Work to refurbish one of Scotland’s most historically significant churches is expected to be completed early in the new year.
Described by the General Trustees of the Church of Scotland as being “the single most important place of worship in Scotland”, Leuchars St Athernase Church is at the centre of a £600,000-plus project aimed at ensuring the 12th century structure stands for centuries to come.
Refurbishment works commenced in July and work to repair the roof, re-point masonry and replace damaged stonework, stonework using traditional materials is now more than halfway complete, with those behind the scheme hoping it will all be done and dusted in January.
The Courier was given a sneak peek behind the scenes on Monday, and Doug Binnie, director of Dundee architects Nicoll Russell Studios, revealed the project is “going well” despite having to overcome a number of problems uncovered along the way.
These have included an unforeseen level of wet rot and timber infestation, making good previous repairs where cement based mortars and concrete copings had been used, full replacement of the stone slates to the Chancel roof due to their poor condition and more recently severe structural cracking at the junction between the original 12th century chancel and apse and the nave extension added in the mid-19th century.
“A project of this type will always be challenging, but it’s going well,” he said.
“We’re a little behind programme, but that’s more to do with the fact that a lot of the work is external.
“When it’s really wet or there are unstable or dangerous conditions due to wind, progress is restricted and there is not a great deal the contractor can do.”
The church is unique in that it is a Grade A-listed church with a Grade B-listed graveyard, and is deemed to be one of the finest remaining examples of Romanesque church architecture in Scotland.
“Being a grade A-listed building also means that there are limitations as to the manner by which we can fix to the existing structure, but these have been overcome by working closely with the contractor and Fife Council Planning and Conservation officers,” he continued.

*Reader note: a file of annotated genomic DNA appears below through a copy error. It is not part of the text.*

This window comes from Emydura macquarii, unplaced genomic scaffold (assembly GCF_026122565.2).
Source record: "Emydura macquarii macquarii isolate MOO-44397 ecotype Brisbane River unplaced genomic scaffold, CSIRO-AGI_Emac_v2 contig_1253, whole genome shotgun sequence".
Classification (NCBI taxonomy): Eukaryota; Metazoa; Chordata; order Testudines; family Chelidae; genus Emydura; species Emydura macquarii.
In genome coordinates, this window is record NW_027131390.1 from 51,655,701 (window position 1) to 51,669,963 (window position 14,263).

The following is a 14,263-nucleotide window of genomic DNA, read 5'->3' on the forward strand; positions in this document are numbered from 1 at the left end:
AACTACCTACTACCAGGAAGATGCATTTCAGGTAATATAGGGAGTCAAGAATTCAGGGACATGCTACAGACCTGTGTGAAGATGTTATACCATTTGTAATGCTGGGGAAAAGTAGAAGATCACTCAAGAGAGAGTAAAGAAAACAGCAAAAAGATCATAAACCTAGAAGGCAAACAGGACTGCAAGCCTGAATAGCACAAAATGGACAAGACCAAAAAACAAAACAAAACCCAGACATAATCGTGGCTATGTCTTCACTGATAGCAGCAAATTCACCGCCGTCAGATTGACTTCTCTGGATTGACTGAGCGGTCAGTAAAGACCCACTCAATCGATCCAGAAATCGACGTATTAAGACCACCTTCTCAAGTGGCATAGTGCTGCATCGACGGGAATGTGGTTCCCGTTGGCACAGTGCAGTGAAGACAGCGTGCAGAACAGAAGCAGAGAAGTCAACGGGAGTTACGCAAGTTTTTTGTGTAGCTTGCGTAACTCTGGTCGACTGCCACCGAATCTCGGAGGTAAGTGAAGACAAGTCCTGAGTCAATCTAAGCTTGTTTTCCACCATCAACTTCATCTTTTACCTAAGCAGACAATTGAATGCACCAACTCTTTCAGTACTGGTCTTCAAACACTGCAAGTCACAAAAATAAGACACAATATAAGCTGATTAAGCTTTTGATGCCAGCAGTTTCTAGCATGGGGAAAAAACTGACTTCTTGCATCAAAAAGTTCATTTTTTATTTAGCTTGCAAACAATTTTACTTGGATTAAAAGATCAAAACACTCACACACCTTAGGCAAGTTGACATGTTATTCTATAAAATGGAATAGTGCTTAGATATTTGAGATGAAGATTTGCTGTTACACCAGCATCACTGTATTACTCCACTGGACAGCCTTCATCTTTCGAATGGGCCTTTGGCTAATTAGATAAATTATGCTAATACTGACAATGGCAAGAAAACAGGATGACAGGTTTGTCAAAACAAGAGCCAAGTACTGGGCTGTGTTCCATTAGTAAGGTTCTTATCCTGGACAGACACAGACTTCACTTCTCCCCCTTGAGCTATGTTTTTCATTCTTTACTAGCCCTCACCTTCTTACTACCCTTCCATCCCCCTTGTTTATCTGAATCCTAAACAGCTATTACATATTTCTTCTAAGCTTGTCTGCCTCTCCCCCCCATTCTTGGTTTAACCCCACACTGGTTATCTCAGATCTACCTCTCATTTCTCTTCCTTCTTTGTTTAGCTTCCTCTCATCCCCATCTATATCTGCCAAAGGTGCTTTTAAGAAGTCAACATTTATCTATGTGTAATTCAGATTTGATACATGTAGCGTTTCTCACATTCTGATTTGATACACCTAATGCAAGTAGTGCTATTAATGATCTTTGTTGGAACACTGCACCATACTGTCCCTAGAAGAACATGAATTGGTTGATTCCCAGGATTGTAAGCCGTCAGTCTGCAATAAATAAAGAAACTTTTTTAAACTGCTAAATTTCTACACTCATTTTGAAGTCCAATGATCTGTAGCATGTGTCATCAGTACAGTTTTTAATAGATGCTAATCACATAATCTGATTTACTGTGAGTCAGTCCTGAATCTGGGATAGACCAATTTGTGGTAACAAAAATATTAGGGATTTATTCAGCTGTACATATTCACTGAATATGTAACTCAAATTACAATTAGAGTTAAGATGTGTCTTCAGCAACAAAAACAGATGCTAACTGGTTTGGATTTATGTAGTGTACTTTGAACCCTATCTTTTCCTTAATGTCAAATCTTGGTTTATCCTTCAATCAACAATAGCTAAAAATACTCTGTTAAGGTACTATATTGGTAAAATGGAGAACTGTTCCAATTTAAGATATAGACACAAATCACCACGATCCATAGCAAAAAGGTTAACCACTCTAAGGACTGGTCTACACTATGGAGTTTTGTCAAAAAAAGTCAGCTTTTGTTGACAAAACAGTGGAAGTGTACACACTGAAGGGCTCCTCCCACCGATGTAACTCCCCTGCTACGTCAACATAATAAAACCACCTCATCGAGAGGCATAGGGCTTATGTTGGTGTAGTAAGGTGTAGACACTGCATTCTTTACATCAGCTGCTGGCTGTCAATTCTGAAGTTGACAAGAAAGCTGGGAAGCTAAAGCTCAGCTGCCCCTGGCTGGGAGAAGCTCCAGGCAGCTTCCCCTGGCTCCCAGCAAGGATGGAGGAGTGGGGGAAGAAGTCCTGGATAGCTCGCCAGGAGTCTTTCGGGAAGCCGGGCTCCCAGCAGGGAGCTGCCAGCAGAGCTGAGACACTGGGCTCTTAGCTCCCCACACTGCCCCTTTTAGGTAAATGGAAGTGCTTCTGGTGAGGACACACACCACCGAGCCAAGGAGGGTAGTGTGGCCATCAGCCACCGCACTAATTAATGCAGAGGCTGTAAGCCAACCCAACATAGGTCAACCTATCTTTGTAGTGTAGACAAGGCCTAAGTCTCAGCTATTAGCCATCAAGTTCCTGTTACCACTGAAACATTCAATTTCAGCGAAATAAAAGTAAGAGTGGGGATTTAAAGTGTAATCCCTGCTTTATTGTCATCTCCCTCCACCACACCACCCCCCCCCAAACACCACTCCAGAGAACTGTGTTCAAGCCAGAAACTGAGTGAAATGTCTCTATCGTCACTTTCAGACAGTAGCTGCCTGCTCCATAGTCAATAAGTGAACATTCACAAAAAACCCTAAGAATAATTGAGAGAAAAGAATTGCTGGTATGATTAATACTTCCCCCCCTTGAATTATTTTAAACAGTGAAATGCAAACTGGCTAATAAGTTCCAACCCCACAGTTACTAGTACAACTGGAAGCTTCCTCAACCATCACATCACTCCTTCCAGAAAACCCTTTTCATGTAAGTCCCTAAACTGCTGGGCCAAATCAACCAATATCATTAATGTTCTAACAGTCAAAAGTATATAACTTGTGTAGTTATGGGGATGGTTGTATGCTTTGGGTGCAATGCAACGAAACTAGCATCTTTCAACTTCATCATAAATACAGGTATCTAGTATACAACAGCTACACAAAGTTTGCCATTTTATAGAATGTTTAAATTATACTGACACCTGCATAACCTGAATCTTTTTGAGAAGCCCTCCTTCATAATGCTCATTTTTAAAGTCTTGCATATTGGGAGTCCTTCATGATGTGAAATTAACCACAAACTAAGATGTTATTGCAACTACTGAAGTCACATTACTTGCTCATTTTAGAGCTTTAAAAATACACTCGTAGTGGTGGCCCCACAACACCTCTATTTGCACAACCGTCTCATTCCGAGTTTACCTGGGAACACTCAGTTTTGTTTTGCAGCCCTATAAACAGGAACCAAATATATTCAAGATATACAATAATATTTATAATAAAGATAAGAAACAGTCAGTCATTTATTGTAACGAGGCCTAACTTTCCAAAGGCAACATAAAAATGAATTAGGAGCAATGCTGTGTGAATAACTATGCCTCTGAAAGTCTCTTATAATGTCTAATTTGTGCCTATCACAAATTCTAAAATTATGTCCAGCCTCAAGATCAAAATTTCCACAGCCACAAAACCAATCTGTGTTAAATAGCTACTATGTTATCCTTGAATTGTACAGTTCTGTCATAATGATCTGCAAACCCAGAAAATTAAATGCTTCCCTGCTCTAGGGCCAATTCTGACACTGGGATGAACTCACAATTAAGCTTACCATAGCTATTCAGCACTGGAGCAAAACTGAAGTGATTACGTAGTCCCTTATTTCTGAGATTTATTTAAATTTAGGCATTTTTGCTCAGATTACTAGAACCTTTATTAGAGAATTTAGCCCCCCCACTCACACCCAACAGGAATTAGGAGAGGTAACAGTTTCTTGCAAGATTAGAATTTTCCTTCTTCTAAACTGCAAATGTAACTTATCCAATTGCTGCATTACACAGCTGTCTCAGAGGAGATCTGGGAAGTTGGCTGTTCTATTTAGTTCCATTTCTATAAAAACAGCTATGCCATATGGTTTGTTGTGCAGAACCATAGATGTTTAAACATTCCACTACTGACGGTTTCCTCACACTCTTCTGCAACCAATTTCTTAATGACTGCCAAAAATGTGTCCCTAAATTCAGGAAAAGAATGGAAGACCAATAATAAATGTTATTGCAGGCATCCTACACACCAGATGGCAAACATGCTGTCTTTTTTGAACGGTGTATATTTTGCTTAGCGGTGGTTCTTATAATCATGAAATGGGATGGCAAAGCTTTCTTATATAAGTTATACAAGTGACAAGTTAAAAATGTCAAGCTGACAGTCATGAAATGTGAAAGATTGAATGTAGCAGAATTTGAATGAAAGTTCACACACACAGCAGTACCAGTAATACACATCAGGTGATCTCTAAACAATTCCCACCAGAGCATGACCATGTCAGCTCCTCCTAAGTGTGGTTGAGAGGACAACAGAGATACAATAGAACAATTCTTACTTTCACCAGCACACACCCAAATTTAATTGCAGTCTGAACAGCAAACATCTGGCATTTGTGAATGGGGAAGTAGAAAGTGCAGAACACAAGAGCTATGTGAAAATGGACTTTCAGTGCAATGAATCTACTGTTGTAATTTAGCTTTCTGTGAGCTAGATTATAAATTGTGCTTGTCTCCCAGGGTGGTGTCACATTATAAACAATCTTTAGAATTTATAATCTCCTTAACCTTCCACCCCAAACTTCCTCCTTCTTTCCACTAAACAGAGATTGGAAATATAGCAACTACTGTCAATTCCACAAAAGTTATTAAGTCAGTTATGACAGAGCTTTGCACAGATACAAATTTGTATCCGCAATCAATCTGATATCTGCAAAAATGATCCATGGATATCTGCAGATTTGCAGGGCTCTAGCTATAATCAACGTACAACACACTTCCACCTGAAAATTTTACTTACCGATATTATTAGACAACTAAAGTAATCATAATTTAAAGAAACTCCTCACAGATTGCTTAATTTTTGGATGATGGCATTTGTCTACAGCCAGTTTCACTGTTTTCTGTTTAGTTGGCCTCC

“This is a building with a long history and throughout its life has been the subject of various architectural iterations, but also a series of well-intended repairs works, that have now had to be rethought.
“The primary objective for this phase of the works is to ensure that the building is structurally sound, its fabric is wind and watertight and that a long-term dampness management regime is put in place, and maintained.”
Mr Binnie said workers expect to find the foundations of other buildings that existed on the site during the groundworks, once the scaffolding is removed.
Historic Environment Scotland have said that the project is being held up an as exemplar and that some of the work in the graveyard around the church had attracted additional investment, the outcome of which will inform guidance for future projects facing similar problems.
Those behind the project are also keen to see floodlighting restored to light up the church in all its glory, although that aspect might not be possible without further funding.
Examples of timber stone and slate materials that have been uncovered or removed from the church, including small bottles one of which had contained coffee essence, are likely to go on display in a special post-contract exhibition, which will tell the story of the project from inception to completion.
If all goes well, Rev John Duncan revealed that the intention is to have a special Songs of Praise evening at the newly-revamped church in spring 2018, to which the community and stakeholders will be invited.
“The building has to be living, as it has done for centuries, in the community here, or it would just become a mausoleum of nothing,” he said.
“We want it to be used by the community, not just for worship on a Sunday. The aim is ultimately for it to be used as a community resource.”